After gathering the materials and our thoughts, we left. I remember thinking that I was still happy to be able to eat solid food following the previous day’s colonoscopy. We went to the pharmacy and picked up my prescription of Vicodin. I quickly downed one. Within 15 minutes or so the discomfort was gone. I felt better than I had in months! No more scooting to the bathroom every 15 to 30 minutes. No more pressure in my lower abdomen. I felt as though I could return to a more-or-less normal daily routine.
I’d found my new best friend and her name is Hydrocodone.
Wednesday night I had to drink a bottle of barium sulfate suspension, which was flavored with banana. In fact, the elixir had “banana smoothie” on the label. The barium sulfate would help generate greater contrast in the computer tomography (CT) scan so that all of my bits and pieces could be seen clearly, or something like that.
I have to say that compared to the gallon of Colyte I had to drink a couple of days before, this barium sulfate tasted like a, well, a banana smoothie. Actually, it was like an ultra bland yogurt smoothie with enough banana extract to smell like a banana smoothie without actually tasting enough like one. Even so, it was tolerable. So down it went.
The next day, Thursday, I was scheduled for my CT scan. I could not eat anything that morning nor drink anything after 10 am. This was easy as pie, having endured several days of clear liquid diet over the last week or so. Then I drank the second bottle of barium sulfate an hour before the appointment. I was all prepped and ready for the scan.
Hey Now, You’re A Rock Star. Get Your Game On
Marge and I went to the hospital, checked in at the radiology clinic and waited a short while. We had yet to wait an inordinate amount of time, which was odd for an HMO. We go to the South Sacramento center, however, which may have something to do with it.
I was escorted back and told to change into a strange hospital gown I had never seen before. It looked like some sort of Bedouin robe with multiple arm and neck holes and more ties than I knew what to do with. I tried to figure out how to put it on but was unsuccessful. Swallowing my pride I opened the door of the dressing room and asked the technician how to put it on.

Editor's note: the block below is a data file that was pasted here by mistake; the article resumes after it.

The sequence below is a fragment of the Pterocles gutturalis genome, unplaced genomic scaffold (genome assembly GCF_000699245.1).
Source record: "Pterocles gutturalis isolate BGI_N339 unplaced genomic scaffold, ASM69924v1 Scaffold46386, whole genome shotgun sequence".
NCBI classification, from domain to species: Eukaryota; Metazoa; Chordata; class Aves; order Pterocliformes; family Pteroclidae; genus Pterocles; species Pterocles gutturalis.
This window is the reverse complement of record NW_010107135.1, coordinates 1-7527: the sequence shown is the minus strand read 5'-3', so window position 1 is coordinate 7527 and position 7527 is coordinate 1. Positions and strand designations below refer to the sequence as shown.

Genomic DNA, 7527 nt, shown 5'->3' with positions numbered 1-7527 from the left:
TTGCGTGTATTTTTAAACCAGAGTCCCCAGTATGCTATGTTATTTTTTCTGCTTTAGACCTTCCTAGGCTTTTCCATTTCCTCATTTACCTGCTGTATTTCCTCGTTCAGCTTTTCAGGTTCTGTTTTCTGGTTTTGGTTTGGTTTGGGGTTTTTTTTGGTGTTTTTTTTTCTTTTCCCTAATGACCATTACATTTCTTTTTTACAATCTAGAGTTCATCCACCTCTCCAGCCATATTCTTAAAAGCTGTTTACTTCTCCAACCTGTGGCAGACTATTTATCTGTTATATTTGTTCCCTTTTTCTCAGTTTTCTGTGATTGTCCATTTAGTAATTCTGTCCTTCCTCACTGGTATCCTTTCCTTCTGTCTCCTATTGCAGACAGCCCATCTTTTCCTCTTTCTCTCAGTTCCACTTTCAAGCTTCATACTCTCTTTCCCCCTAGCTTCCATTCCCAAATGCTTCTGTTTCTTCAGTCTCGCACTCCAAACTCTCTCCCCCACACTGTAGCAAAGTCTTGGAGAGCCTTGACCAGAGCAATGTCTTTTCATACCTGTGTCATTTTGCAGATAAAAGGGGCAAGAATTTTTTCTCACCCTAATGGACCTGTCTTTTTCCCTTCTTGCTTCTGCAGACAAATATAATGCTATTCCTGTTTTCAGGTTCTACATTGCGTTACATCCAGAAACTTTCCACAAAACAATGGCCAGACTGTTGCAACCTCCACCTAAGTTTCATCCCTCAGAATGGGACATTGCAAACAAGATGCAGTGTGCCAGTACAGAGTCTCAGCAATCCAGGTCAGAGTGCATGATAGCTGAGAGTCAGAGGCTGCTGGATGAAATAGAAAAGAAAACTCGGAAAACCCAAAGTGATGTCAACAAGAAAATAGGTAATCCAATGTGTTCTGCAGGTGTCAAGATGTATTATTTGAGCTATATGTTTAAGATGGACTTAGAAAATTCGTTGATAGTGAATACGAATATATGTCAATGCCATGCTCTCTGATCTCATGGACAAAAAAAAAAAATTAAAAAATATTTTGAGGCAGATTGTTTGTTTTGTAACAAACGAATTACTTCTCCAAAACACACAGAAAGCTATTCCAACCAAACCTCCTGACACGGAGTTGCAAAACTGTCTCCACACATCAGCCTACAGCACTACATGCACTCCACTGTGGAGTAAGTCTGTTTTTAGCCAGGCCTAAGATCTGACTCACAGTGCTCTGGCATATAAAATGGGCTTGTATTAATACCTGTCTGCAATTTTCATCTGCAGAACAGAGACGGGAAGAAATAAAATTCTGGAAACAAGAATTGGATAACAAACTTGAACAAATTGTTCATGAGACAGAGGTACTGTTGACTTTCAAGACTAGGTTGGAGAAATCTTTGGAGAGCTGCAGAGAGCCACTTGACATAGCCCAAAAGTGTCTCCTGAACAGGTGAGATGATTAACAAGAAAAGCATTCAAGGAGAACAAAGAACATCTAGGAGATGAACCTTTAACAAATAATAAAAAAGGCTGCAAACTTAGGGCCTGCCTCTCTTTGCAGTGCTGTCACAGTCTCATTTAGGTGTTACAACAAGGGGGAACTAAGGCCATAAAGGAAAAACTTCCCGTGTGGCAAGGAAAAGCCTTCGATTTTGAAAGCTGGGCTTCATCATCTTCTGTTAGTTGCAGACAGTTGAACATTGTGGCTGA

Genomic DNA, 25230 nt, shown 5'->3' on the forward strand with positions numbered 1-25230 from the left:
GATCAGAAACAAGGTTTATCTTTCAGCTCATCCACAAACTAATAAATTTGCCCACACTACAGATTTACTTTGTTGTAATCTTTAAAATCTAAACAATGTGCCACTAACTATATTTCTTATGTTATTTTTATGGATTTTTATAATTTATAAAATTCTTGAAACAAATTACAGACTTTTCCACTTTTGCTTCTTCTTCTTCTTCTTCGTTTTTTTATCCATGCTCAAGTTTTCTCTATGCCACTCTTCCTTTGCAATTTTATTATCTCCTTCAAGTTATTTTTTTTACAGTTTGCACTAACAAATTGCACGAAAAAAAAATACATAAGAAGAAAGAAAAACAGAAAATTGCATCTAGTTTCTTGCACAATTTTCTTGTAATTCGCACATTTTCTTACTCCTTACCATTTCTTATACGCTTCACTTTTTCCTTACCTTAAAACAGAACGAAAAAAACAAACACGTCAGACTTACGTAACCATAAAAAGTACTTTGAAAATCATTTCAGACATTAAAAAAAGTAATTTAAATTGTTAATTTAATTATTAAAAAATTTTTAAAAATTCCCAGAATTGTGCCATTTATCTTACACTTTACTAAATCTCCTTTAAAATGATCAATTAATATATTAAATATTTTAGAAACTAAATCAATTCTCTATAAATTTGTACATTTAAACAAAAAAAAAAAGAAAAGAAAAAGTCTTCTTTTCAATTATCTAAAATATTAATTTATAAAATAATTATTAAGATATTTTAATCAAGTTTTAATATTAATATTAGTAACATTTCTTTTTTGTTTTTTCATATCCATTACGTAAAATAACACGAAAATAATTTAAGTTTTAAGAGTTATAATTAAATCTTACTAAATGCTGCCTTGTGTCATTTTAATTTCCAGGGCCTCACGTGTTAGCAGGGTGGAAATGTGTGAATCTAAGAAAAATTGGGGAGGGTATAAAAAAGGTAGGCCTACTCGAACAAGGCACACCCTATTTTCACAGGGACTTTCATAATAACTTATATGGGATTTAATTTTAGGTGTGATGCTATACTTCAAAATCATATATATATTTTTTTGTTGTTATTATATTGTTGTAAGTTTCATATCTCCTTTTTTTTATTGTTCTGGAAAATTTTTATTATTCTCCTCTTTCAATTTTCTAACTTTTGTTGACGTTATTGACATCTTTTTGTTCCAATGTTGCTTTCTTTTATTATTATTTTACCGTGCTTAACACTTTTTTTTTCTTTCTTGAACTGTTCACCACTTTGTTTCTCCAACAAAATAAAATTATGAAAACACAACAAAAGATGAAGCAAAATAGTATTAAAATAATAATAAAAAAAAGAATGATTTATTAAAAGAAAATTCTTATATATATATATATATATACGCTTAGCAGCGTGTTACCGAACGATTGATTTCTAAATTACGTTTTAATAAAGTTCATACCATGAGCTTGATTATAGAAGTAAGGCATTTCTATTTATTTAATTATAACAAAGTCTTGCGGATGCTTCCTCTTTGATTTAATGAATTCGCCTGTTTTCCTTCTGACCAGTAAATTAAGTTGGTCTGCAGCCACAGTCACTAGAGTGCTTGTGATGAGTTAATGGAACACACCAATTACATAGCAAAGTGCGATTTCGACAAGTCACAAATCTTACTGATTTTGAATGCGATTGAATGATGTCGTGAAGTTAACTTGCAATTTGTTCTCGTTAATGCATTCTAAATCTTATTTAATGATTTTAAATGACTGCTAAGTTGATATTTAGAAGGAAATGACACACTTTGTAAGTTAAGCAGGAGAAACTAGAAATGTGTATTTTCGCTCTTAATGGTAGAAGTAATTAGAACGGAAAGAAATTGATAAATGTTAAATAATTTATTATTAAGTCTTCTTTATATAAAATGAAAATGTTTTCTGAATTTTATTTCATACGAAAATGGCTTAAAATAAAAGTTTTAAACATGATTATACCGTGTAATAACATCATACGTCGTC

The technician, a Hispanic male in his late thirties, looked all the world like the lead singer of Smashing Pumpkins. He talked a little fast and I was concerned that he would be the “all business,” zero empathy sort of guy who dripped testosterone. I felt anxious, vulnerable and somewhat insecure. My first impression was way off, thankfully. He seemed perplexed as to why I was given the arachnid robe and fetched me another, simpler one to wear.
With the new robe on I walked out of the dressing room and was ushered onto the table. We chatted a bit as he was setting me up. Turns out he was a radiation technician in the Air Force and retired from same. I mentioned I had been a Security Policeman in the Air Force, if only to establish some sort of commonality and rapport with the guy who was about to insert an IV into my arm. I haven’t had good luck with IVs of late, you see.
You Might Feel Like You Peed On Yourself
The technician went on to explain the whole process to me, along with what to expect throughout the entire procedure. First there would be an IV inserted into my arm, which would introduce radioactive dye into my blood.
“You may feel a sensation of warmth in your chest, throat and, when the dye makes it’s way to your bladder, you may feel like you just peed your pants,” he told me.
What the hell? Great. I could hardly wait to feel stifling warm with a lap full of piss.
“You won’t actually pee your pants, so don’t worry. It will only feel like it,” he assured me. “It’s normal. You’re young enough, though, that you may feel very little.” Okay. That made me feel a little better but I was still anxious.
He started the IV and asked me how I was feeling.
“Fine,” I said, experiencing none of the effects he had described.
“Good. Chances are you won’t feel anything, then.” And, thank the stars, I didn’t. The scan itself lasted only a few minutes and soon I was dressed and headed for the exit. Before I left the technician said something that caught me by surprise.
“Good luck, sir. I hope the test comes back negative. Our prayers will be with you.”
I didn’t know what to say. I already knew I had cancer. Prayers, I decided, are always welcome. I walked back to him and shook his hand.
“Thanks,” I said. “I appreciate it.”